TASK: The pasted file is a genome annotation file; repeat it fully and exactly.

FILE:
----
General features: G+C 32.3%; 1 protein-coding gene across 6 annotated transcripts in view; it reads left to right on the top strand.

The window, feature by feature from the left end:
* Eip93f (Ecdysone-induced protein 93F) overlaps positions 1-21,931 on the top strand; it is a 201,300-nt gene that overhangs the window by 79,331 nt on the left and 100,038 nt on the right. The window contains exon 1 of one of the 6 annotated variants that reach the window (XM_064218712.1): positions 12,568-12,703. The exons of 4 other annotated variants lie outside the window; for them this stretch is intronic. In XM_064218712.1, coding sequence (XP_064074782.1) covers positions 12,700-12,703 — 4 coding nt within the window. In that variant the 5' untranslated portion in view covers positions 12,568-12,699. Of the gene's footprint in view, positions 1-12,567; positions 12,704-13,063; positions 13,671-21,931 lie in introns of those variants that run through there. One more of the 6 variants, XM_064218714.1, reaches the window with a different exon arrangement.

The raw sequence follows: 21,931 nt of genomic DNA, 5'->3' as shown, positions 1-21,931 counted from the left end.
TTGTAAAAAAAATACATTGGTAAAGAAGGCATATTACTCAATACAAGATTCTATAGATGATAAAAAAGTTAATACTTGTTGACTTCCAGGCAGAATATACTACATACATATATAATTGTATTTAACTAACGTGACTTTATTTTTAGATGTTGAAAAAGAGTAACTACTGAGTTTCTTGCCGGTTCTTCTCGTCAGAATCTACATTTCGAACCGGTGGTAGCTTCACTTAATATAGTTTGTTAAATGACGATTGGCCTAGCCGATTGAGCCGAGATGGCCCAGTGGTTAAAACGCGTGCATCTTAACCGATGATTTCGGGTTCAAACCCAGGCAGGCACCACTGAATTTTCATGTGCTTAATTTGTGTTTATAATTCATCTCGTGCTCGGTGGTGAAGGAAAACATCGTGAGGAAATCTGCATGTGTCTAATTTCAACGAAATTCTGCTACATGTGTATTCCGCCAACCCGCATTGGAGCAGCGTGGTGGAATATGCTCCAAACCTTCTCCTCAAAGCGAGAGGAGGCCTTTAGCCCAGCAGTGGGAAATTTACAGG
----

General features: G+C 32.3%; 1 protein-coding gene across 6 annotated transcripts in view; it reads left to right on the top strand.

The window, feature by feature from the left end:
* Eip93f (Ecdysone-induced protein 93F) overlaps positions 1-21,931 on the top strand; it is a 201,300-nt gene that overhangs the window by 79,331 nt on the left and 100,038 nt on the right. The window contains exon 1 of one of the 6 annotated variants that reach the window (XM_064218712.1): positions 12,568-12,703. The exons of 4 other annotated variants lie outside the window; for them this stretch is intronic. In XM_064218712.1, coding sequence (XP_064074782.1) covers positions 12,700-12,703 — 4 coding nt within the window. In that variant the 5' untranslated portion in view covers positions 12,568-12,699. Of the gene's footprint in view, positions 1-12,567; positions 12,704-13,063; positions 13,671-21,931 lie in introns of those variants that run through there. One more of the 6 variants, XM_064218714.1, reaches the window with a different exon arrangement.

The raw sequence follows: 21,931 nt of genomic DNA, 5'->3' as shown, positions 1-21,931 counted from the left end.
TTGTAAAAAAAATACATTGGTAAAGAAGGCATATTACTCAATACAAGATTCTATAGATGATAAAAAAGTTAATACTTGTTGACTTCCAGGCAGAATATACTACATACATATATAATTGTATTTAACTAACGTGACTTTATTTTTAGATGTTGAAAAAGAGTAACTACTGAGTTTCTTGCCGGTTCTTCTCGTCAGAATCTACATTTCGAACCGGTGGTAGCTTCACTTAATATAGTTTGTTAAATGACGATTGGCCTAGCCGATTGAGCCGAGATGGCCCAGTGGTTAAAACGCGTGCATCTTAACCGATGATTTCGGGTTCAAACCCAGGCAGGCACCACTGAATTTTCATGTGCTTAATTTGTGTTTATAATTCATCTCGTGCTCGGTGGTGAAGGAAAACATCGTGAGGAAATCTGCATGTGTCTAATTTCAACGAAATTCTGCTACATGTGTATTCCGCCAACCCGCATTGGAGCAGCGTGGTGGAATATGCTCCAAACCTTCTCCTCAAAGCGAGAGGAGGCCTTTAGCCCAGCAGTGGGAAATTTACAGG